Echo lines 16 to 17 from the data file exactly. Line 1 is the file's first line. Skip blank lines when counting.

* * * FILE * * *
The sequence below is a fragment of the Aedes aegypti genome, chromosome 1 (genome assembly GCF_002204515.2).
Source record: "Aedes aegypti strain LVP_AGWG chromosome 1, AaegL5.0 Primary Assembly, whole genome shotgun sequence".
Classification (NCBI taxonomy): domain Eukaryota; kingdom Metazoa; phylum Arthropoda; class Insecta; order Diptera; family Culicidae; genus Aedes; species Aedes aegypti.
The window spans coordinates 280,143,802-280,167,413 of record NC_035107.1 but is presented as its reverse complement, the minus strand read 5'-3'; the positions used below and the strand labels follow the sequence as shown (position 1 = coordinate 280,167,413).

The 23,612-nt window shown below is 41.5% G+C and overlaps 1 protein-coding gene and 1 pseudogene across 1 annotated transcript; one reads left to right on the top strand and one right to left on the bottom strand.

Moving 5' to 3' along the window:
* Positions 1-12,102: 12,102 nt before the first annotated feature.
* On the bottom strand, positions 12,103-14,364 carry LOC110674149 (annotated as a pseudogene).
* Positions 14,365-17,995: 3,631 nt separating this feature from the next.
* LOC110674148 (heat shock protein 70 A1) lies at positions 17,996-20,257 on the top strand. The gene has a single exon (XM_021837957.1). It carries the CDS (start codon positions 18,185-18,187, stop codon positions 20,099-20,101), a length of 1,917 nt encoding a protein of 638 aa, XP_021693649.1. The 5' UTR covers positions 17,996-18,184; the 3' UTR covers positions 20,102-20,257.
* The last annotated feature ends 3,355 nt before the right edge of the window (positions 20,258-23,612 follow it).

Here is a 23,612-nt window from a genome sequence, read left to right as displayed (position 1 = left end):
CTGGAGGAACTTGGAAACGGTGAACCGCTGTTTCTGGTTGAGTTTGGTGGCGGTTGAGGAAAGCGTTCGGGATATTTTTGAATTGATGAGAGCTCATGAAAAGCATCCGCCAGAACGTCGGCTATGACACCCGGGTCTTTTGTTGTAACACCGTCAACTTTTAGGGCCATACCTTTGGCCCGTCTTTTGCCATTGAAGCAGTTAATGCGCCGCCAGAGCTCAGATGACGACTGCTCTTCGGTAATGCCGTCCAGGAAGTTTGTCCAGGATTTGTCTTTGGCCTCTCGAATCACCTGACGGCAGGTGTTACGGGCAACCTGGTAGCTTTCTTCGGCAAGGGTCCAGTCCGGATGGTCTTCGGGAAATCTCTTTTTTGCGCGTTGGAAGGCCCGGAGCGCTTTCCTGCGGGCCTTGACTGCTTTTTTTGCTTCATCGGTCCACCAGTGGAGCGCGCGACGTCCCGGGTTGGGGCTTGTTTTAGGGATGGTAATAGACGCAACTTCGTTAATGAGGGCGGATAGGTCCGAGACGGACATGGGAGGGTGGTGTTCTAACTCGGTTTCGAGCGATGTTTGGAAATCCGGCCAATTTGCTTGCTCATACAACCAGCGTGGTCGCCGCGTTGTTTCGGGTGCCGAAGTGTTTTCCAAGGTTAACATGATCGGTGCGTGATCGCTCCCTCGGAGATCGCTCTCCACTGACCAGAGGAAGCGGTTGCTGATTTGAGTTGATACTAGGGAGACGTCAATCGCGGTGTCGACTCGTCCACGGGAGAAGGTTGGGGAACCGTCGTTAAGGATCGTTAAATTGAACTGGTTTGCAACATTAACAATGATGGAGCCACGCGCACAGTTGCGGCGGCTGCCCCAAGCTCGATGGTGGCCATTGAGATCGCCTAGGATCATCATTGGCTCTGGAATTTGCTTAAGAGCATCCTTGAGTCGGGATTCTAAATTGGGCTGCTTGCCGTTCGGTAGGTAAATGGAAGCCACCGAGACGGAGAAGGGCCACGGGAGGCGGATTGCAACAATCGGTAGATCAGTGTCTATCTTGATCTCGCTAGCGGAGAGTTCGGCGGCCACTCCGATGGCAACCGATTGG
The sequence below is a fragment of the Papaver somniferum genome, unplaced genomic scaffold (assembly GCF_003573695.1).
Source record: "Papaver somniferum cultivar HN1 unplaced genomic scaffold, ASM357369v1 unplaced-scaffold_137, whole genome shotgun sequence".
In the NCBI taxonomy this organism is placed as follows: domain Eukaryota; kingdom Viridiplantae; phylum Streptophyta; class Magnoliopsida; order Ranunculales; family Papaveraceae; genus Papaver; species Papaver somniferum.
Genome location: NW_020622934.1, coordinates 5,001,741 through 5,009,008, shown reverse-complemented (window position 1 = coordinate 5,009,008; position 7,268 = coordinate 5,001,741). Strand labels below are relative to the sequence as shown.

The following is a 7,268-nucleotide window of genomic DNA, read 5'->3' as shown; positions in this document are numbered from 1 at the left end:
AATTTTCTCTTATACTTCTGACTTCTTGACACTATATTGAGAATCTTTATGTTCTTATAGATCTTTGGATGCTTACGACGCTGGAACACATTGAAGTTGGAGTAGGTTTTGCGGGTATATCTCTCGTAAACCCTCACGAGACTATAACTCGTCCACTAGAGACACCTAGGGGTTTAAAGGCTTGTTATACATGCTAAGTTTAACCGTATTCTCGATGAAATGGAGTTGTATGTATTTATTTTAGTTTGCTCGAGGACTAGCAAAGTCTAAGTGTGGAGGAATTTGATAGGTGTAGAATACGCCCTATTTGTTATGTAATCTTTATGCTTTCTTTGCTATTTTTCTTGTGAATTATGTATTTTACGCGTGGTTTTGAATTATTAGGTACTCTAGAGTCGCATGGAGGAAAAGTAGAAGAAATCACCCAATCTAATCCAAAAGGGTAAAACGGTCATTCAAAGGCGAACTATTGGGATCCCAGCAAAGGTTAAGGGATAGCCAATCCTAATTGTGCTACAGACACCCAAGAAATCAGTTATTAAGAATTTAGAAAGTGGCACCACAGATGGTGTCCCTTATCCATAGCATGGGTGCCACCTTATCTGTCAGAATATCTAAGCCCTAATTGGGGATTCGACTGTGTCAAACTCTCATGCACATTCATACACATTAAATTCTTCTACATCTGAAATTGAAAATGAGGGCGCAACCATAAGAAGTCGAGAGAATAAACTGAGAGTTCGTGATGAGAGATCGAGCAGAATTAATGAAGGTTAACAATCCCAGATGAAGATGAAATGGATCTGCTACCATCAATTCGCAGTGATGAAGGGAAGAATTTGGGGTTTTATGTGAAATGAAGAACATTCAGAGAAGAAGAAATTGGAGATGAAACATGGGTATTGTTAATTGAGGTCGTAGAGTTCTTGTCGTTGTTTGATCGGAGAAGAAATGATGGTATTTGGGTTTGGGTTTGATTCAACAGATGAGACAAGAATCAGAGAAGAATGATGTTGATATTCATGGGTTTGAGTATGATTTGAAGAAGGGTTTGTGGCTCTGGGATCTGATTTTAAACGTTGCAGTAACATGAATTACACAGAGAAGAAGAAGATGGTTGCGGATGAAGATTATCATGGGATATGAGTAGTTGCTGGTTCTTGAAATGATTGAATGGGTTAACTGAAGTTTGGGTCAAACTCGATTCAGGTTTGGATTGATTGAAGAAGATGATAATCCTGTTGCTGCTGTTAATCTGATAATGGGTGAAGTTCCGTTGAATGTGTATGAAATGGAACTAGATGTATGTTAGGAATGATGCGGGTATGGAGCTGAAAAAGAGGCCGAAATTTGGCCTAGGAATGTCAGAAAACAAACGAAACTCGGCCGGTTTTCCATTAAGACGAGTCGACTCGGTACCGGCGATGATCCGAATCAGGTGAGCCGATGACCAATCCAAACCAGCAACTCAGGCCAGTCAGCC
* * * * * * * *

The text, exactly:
In the NCBI taxonomy this organism is placed as follows: domain Eukaryota; kingdom Viridiplantae; phylum Streptophyta; class Magnoliopsida; order Ranunculales; family Papaveraceae; genus Papaver; species Papaver somniferum.
Genome location: NW_020622934.1, coordinates 5,001,741 through 5,009,008, shown reverse-complemented (window position 1 = coordinate 5,009,008; position 7,268 = coordinate 5,001,741). Strand labels below are relative to the sequence as shown.